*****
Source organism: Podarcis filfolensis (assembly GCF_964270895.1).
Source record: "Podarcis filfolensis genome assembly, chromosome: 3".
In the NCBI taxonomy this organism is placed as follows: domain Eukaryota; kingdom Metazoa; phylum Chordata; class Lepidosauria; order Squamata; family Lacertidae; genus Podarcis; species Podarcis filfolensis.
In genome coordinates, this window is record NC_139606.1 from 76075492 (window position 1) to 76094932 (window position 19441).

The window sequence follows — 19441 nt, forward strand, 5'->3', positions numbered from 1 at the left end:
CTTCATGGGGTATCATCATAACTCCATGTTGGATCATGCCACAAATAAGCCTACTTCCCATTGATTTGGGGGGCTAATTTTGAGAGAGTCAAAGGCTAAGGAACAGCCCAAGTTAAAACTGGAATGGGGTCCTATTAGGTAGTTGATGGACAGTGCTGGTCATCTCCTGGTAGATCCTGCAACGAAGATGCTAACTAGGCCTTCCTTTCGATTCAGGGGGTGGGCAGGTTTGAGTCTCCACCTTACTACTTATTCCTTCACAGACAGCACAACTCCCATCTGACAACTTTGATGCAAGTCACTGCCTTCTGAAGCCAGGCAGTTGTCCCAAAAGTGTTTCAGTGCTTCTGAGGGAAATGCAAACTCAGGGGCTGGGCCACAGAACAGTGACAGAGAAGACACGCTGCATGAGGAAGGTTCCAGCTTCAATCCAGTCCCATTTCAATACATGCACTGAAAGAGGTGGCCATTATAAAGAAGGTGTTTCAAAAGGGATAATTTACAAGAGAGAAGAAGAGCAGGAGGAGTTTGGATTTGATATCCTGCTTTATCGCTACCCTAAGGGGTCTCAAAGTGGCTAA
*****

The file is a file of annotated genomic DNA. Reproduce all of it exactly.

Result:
Source organism: Podarcis filfolensis (assembly GCF_964270895.1).
Source record: "Podarcis filfolensis genome assembly, chromosome: 3".
In the NCBI taxonomy this organism is placed as follows: domain Eukaryota; kingdom Metazoa; phylum Chordata; class Lepidosauria; order Squamata; family Lacertidae; genus Podarcis; species Podarcis filfolensis.
In genome coordinates, this window is record NC_139606.1 from 76075492 (window position 1) to 76094932 (window position 19441).

The window sequence follows — 19441 nt, forward strand, 5'->3', positions numbered from 1 at the left end:
CTTCATGGGGTATCATCATAACTCCATGTTGGATCATGCCACAAATAAGCCTACTTCCCATTGATTTGGGGGGCTAATTTTGAGAGAGTCAAAGGCTAAGGAACAGCCCAAGTTAAAACTGGAATGGGGTCCTATTAGGTAGTTGATGGACAGTGCTGGTCATCTCCTGGTAGATCCTGCAACGAAGATGCTAACTAGGCCTTCCTTTCGATTCAGGGGGTGGGCAGGTTTGAGTCTCCACCTTACTACTTATTCCTTCACAGACAGCACAACTCCCATCTGACAACTTTGATGCAAGTCACTGCCTTCTGAAGCCAGGCAGTTGTCCCAAAAGTGTTTCAGTGCTTCTGAGGGAAATGCAAACTCAGGGGCTGGGCCACAGAACAGTGACAGAGAAGACACGCTGCATGAGGAAGGTTCCAGCTTCAATCCAGTCCCATTTCAATACATGCACTGAAAGAGGTGGCCATTATAAAGAAGGTGTTTCAAAAGGGATAATTTACAAGAGAGAAGAAGAGCAGGAGGAGTTTGGATTTGATATCCTGCTTTATCGCTACCCTAAGGGGTCTCAAAGTGGCTAA